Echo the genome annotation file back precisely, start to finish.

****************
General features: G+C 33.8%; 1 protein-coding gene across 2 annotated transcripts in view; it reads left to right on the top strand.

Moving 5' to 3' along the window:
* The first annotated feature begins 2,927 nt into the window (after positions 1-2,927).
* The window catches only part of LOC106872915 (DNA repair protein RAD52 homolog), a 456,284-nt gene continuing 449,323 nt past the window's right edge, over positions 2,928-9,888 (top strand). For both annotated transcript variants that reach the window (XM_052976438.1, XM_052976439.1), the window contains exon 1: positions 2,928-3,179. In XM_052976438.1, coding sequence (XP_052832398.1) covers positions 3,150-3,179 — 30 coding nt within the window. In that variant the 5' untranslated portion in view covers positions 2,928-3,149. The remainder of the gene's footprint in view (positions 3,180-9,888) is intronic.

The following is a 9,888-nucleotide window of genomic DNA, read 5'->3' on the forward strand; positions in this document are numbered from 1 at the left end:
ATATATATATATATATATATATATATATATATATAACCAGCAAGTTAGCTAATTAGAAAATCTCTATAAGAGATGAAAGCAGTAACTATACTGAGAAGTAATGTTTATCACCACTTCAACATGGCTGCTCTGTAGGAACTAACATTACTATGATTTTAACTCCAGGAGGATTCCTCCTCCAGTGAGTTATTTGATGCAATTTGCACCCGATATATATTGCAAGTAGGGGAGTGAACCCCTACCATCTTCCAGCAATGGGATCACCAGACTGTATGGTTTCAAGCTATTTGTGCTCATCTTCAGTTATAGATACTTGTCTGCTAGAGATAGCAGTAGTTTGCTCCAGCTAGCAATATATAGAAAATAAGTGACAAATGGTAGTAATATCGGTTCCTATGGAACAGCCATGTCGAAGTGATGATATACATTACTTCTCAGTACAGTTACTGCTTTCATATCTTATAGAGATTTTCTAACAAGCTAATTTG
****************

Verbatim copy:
General features: G+C 33.8%; 1 protein-coding gene across 2 annotated transcripts in view; it reads left to right on the top strand.

Moving 5' to 3' along the window:
* The first annotated feature begins 2,927 nt into the window (after positions 1-2,927).
* The window catches only part of LOC106872915 (DNA repair protein RAD52 homolog), a 456,284-nt gene continuing 449,323 nt past the window's right edge, over positions 2,928-9,888 (top strand). For both annotated transcript variants that reach the window (XM_052976438.1, XM_052976439.1), the window contains exon 1: positions 2,928-3,179. In XM_052976438.1, coding sequence (XP_052832398.1) covers positions 3,150-3,179 — 30 coding nt within the window. In that variant the 5' untranslated portion in view covers positions 2,928-3,149. The remainder of the gene's footprint in view (positions 3,180-9,888) is intronic.

The following is a 9,888-nucleotide window of genomic DNA, read 5'->3' on the forward strand; positions in this document are numbered from 1 at the left end:
ATATATATATATATATATATATATATATATATATAACCAGCAAGTTAGCTAATTAGAAAATCTCTATAAGAGATGAAAGCAGTAACTATACTGAGAAGTAATGTTTATCACCACTTCAACATGGCTGCTCTGTAGGAACTAACATTACTATGATTTTAACTCCAGGAGGATTCCTCCTCCAGTGAGTTATTTGATGCAATTTGCACCCGATATATATTGCAAGTAGGGGAGTGAACCCCTACCATCTTCCAGCAATGGGATCACCAGACTGTATGGTTTCAAGCTATTTGTGCTCATCTTCAGTTATAGATACTTGTCTGCTAGAGATAGCAGTAGTTTGCTCCAGCTAGCAATATATAGAAAATAAGTGACAAATGGTAGTAATATCGGTTCCTATGGAACAGCCATGTCGAAGTGATGATATACATTACTTCTCAGTACAGTTACTGCTTTCATATCTTATAGAGATTTTCTAACAAGCTAATTTG